Jan Cornelis Traas, the caretaker of a museum building in The Hague, was entrusted with restoring around 200 Van Gogh paintings between the wars. Revelations about his role were given in a paper presented by Ella Hendriks, the Van Gogh Museum’s former senior conservator, at a symposium in Amsterdam last Friday. It comes as a shock that someone with minimal training treated the canvases of such an important artist.
Until now Traas has remained an obscure figure, since he never published anything and apparently kept no records of his work. In 1922, at the age of 20, he was taken on as the “concierge” (or caretaker) of the Mesdag Museum in The Hague, where Willem Steenhoff served as the director. Steenhoff was a good friend of Jo van Gogh-Bonger, Vincent’s sister in law.
As Traas was underemployed in the small museum, Steenhoff suggested to Jo’s son Vincent Willem that his young concierge should be trained as a restorer and work on the family’s Van Goghs. In 1924 Traas began by repairing frames and the following year he began simple work on paintings. Steenhoff then asked the Rijksmuseum to train Traas, but their restorers responded that they were “too busy”. Steenhoff was an art historian and a painter—not a restorer—but he may have given Traas some minimal practical instruction.
In early 1927 Traas was entrusted with restoring a group of the Van Gogh family’s pictures, including the version of the Sunflowers which is now in the Van Gogh Museum. He undertook a comprehensive restoration of the still life, which involved the temporary removal of a narrow wooden extension added by Van Gogh and fitting a new stretcher, as well as lining, cleaning, retouching and varnishing the picture.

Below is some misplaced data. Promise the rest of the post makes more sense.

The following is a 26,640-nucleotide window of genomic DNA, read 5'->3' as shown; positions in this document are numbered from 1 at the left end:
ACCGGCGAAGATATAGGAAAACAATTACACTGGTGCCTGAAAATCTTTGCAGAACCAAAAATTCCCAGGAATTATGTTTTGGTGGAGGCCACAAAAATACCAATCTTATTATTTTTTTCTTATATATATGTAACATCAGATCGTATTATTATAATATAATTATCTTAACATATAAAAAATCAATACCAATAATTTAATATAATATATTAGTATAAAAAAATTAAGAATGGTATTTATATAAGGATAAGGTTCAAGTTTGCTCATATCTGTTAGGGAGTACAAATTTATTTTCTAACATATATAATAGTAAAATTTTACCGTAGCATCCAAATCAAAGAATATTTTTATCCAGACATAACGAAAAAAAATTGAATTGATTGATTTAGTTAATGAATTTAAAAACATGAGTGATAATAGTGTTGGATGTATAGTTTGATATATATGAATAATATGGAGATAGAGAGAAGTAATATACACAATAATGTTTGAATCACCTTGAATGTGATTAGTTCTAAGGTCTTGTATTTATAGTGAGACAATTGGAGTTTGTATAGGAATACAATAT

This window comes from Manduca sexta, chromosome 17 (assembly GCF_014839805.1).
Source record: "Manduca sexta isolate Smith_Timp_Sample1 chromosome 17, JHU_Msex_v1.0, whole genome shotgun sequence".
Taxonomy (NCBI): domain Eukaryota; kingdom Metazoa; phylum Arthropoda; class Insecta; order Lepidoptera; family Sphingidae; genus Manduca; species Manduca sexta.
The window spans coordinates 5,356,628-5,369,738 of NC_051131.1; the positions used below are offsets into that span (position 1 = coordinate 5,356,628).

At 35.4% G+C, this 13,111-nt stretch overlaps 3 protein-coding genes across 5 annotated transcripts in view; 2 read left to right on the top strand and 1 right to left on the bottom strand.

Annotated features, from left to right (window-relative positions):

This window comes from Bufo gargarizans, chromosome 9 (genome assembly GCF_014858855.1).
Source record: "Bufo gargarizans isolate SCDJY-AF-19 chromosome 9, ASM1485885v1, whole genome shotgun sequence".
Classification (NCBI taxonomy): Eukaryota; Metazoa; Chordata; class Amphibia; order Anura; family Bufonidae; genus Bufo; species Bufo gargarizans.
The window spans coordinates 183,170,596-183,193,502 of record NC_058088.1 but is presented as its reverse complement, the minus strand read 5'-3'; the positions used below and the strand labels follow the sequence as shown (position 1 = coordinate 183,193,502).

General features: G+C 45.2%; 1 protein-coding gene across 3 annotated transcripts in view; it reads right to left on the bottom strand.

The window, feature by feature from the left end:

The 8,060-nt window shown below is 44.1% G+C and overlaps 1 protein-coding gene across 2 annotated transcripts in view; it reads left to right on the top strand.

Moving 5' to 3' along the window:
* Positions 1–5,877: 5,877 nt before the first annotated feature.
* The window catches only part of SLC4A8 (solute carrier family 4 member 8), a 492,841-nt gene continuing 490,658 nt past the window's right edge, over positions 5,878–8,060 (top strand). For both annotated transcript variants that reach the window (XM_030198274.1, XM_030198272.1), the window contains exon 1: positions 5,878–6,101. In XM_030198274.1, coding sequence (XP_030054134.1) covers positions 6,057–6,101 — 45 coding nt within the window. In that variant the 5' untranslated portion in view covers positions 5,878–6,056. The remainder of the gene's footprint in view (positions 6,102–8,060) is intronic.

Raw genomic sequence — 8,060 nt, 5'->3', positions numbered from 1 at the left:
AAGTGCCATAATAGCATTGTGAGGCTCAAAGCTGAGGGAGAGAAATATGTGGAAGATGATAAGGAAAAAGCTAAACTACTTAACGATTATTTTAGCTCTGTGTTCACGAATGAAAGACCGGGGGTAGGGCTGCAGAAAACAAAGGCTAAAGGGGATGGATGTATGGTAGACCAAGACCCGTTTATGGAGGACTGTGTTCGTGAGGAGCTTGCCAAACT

Lining, followed by varnishing, was a common procedure at the time, but one which ended up damaging the Sunflowers. The heat and solvents involved in the process can lead to the colours being softened and the molten lining adhesive seeps into the canvas, causing the painting to darken. This helps to explain why the Amsterdam Sunflowers has lost much of its original vibrancy.
Later in 1927, after treating the Sunflowers, Traas undertook his first organised training. He went to Vienna for a five-month internship at the Kunsthistorisches Museum, where he performed simple remedial work. In 1931 Traas was taken on as a restorer at the Mauritshuis in The Hague, although he remained the concierge at the Mesdag Museum until 1940. At the Mauritshuis he developed his skills and remained there until his retirement in 1962 (he died in 1984). Among his last jobs, the year before he retired, was the conservation of Vermeer’s Girl with the Pearl Earring (c.1665).
In 1961 Traas also restored the Sunflowers for a second time, once again removing the wooden extension added by Van Gogh and this time securing it with large bolts. Earlier this year conservators at the Van Gogh Museum considered further work to try to bring the painting back closer to its original condition, but this was ultimately deemed inadvisable because of the consequences of the 1927 and 1961 Traas restorations.
The 200 Van Gogh paintings which Traas restored for the family between 1926 and 1933 represent nearly a quarter of the artist’s works. Hendriks, now a professor at the University of Amsterdam, says that the Traas treatments should be seen in the context of his time: “Understanding the consequences of these earlier treatments provides a basis for dealing with the legacy of the past.” But it remains highly disturbing that a restorer with virtually no formal training and with little experience should have been given the task of restoring so many of Van Gogh’s paintings.
• A scholarly volume on Van Gogh’s Sunflowers Illuminated: Art Meets Science, including an essay by Hendriks, was published by Amsterdam University Press last week. The Van Gogh Museum’s exhibition on the Sunflowers runs until 1 September.
• Martin Bailey’s book The Sunflowers are Mine: The Story of Van Gogh’s Masterpiece is now available in paperback.
• For the autumn diary: the exhibition Van Gogh’s Inner Circle: Friends, Family, Models opens at the Noordbrabants Museum, 's-Hertogenbosch (Den Bosch) on 21 September 2019 (until 12 January 2020).